Garcia-Cerro S.,University of Cantabria |
Martinez P.,University of Cantabria |
Vidal V.,University of Cantabria |
Corrales A.,University of Cantabria |
And 6 more authors.
PLoS ONE | Year: 2014
Down syndrome (DS) phenotypes result from the overexpression of several dosage-sensitive genes. The DYRK1A (dualspecificity tyrosine-(Y)-phosphorylation regulated kinase 1A) gene, which has been implicated in the behavioral and neuronal alterations that are characteristic of DS, plays a role in neuronal progenitor proliferation, neuronal differentiation and long-term potentiation (LTP) mechanisms that contribute to the cognitive deficits found in DS. The purpose of this study was to evaluate the effect of Dyrk1A overexpression on the behavioral and cognitive alterations in the Ts65Dn (TS) mouse model, which is the most commonly utilized mouse model of DS, as well as on several neuromorphological and electrophysiological properties proposed to underlie these deficits. In this study, we analyzed the phenotypic differences in the progeny obtained from crosses of TS females and heterozygous Dyrk1A (+/2) male mice. Our results revealed that normalization of the Dyrk1A copy number in TS mice improved working and reference memory based on the Morris water maze and contextual conditioning based on the fear conditioning test and rescued hippocampal LTP. Concomitant with these functional improvements, normalization of the Dyrk1A expression level in TS mice restored the proliferation and differentiation of hippocampal cells in the adult dentate gyrus (DG) and the density of GABAergic and glutamatergic synapse markers in the molecular layer of the hippocampus. However, normalization of the Dyrk1A gene dosage did not affect other structural (e.g., the density of mature hippocampal granule cells, the DG volume and the subgranular zone area) or behavioral (i.e., hyperactivity/attention) alterations found in the TS mouse. These results suggest that Dyrk1A overexpression is involved in some of the cognitive, electrophysiological and neuromorphological alterations, but not in the structural alterations found in DS, and suggest that pharmacological strategies targeting this gene may improve the treatment of DS-associated learning disabilities. © 2014 García-Cerro et al. Source
Vidal-Laliena M.,University of Barcelona |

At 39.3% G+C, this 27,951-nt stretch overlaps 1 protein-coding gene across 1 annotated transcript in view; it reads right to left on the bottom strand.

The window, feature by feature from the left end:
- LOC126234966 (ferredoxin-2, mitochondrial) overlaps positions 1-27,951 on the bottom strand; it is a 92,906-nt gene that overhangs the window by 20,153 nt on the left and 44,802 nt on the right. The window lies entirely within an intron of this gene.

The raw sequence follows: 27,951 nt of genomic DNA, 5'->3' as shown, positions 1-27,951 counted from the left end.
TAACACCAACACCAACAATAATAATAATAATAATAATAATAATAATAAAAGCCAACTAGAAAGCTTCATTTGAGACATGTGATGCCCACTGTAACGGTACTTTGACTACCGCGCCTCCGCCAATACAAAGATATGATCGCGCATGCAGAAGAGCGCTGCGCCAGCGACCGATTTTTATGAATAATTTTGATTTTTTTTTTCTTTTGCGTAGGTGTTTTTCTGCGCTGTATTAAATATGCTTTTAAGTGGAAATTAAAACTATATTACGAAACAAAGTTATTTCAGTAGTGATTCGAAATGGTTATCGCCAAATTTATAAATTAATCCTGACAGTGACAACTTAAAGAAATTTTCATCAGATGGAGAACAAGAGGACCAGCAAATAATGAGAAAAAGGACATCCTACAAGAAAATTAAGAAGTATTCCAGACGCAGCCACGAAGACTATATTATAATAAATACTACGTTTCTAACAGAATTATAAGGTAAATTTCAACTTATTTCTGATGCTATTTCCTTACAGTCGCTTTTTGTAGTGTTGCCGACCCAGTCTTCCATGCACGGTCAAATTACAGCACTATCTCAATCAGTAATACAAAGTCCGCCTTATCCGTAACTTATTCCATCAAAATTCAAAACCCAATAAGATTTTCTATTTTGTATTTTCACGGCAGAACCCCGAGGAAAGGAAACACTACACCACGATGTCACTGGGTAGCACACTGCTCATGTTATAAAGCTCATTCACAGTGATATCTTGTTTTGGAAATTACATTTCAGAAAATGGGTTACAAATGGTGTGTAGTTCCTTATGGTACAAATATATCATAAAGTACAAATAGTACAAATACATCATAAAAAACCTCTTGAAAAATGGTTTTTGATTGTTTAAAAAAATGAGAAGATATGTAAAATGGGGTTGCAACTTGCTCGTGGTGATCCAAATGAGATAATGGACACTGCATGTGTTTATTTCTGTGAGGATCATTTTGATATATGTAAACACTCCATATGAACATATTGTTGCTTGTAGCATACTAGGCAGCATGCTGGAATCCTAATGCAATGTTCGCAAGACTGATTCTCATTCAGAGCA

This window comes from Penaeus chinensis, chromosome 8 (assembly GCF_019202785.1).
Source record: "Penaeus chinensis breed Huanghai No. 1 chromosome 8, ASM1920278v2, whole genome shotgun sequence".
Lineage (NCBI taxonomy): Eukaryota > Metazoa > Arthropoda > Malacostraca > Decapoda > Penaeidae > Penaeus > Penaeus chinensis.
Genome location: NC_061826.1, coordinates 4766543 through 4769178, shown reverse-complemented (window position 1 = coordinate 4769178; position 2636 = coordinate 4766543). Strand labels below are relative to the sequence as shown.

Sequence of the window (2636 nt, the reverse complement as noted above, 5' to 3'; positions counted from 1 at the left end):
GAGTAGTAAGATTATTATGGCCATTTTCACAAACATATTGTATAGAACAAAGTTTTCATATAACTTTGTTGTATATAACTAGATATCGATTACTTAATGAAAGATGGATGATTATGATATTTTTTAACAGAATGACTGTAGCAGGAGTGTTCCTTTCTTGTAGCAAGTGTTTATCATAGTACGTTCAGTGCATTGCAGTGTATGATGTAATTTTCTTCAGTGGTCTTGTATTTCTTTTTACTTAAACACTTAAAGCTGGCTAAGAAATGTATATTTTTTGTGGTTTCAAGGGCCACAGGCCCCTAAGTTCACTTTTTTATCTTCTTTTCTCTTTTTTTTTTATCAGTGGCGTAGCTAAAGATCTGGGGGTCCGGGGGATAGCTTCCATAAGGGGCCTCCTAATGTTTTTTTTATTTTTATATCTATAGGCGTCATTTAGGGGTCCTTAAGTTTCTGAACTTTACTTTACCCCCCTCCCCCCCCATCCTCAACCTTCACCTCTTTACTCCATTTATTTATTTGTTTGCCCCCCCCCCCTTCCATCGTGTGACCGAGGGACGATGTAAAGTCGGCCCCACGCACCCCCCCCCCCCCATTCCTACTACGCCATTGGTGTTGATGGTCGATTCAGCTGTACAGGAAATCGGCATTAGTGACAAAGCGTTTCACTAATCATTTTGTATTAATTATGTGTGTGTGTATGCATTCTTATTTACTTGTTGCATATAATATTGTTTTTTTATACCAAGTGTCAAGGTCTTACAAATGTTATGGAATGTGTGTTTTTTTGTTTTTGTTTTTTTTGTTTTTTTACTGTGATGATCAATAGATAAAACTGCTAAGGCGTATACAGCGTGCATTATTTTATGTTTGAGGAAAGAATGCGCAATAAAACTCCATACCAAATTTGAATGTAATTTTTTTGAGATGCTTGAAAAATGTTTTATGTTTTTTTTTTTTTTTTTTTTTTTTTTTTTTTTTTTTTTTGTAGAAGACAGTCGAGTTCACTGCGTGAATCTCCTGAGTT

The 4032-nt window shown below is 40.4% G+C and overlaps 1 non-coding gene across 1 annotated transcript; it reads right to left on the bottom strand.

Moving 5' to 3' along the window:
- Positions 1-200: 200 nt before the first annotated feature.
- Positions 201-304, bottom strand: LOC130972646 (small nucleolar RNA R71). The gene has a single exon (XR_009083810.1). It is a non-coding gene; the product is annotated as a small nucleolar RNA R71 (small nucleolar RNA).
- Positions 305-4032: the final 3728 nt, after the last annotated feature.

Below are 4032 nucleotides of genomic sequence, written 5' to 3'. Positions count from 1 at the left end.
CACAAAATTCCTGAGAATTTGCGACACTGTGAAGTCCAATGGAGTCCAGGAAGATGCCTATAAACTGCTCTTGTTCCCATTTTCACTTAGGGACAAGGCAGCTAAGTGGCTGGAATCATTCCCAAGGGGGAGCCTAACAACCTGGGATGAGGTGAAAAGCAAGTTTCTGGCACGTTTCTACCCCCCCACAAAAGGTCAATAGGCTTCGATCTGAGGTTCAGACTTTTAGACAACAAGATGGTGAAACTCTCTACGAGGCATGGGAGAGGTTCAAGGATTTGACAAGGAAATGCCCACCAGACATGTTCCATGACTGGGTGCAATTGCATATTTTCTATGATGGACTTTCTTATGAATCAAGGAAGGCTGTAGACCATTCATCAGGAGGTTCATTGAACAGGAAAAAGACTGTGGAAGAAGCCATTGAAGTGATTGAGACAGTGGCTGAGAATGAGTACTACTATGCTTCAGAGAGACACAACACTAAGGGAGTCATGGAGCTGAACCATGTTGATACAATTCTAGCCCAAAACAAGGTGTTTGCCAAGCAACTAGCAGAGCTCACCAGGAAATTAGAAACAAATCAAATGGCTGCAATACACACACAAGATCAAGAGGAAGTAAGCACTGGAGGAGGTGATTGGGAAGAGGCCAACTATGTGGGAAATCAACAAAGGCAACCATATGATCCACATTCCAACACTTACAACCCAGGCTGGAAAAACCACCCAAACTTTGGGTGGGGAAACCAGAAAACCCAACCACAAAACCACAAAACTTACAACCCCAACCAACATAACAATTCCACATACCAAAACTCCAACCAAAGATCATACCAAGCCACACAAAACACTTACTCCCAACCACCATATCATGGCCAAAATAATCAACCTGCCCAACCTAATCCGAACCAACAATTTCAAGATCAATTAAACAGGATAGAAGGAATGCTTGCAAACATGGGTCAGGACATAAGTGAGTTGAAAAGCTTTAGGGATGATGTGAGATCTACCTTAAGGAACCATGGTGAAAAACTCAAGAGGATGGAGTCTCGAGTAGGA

Gallastegui E.,University of Barcelona |
Mateo F.,CSIC - Institute of Refrigeration |
Martinez-Balbas M.,Barcelona Institute of Molecular Biology |
And 2 more authors.
Journal of Biological Chemistry | Year: 2013
Background: Cyclin A is a regulatory subunit of cyclin-dependent kinases that are key enzymes in the regulation of cell cycle progression. Results: Histone deacetylase 3 (HDAC3) regulates cyclin A deacetylation. Conclusion: HDAC3 regulates cyclin A stability by modulating cyclin A acetylation. Significance: HDAC3 regulates cell cycle progression by controlling cyclin A levels © 2013 by The American Society for Biochemistry and Molecular Biology, Inc. Source
Celia-Terrassa T.,Barcelona Institute of Molecular Biology |
Meca-Cortes O.,Barcelona Institute of Molecular Biology |
Mateo F.,Barcelona Institute of Molecular Biology |
De Paz A.M.,Barcelona Institute of Molecular Biology |
And 22 more authors.
Journal of Clinical Investigation | Year: 2012
Malignant progression in cancer requires populations of tumor-initiating cells (TICs) endowed with unlimited self renewal, survival under stress, and establishment of distant metastases. Additionally, the acquisition of invasive properties driven by epithelial-mesenchymal transition (EMT) is critical for the evolution of neoplastic cells into fully metastatic populations. Here, we characterize 2 human cellular models derived from prostate and bladder cancer cell lines to better understand the relationship between TIC and EMT programs in local invasiveness and distant metastasis. The model tumor subpopulations that expressed a strong epithelial gene program were enriched in highly metastatic TICs, while a second subpopulation with stable mesenchymal traits was impoverished in TICs. Constitutive overexpression of the transcription factor Snai1 in the epithelial/ TIC-enriched populations engaged a mesenchymal gene program and suppressed their self renewal and metastatic phenotypes. Conversely, knockdown of EMT factors in the mesenchymal-like prostate cancer cell subpopulation caused a gain in epithelial features and properties of TICs. Both tumor cell subpopulations cooperated so that the nonmetastatic mesenchymal-like prostate cancer subpopulation enhanced the in vitro invasiveness of the metastatic epithelial subpopulation and, in vivo, promoted the escape of the latter from primary implantation sites and accelerated their metastatic colonization. Our models provide new insights into how dynamic interactions among epithelial, self-renewal, and mesenchymal gene programs determine the plasticity of epithelial TICs. Source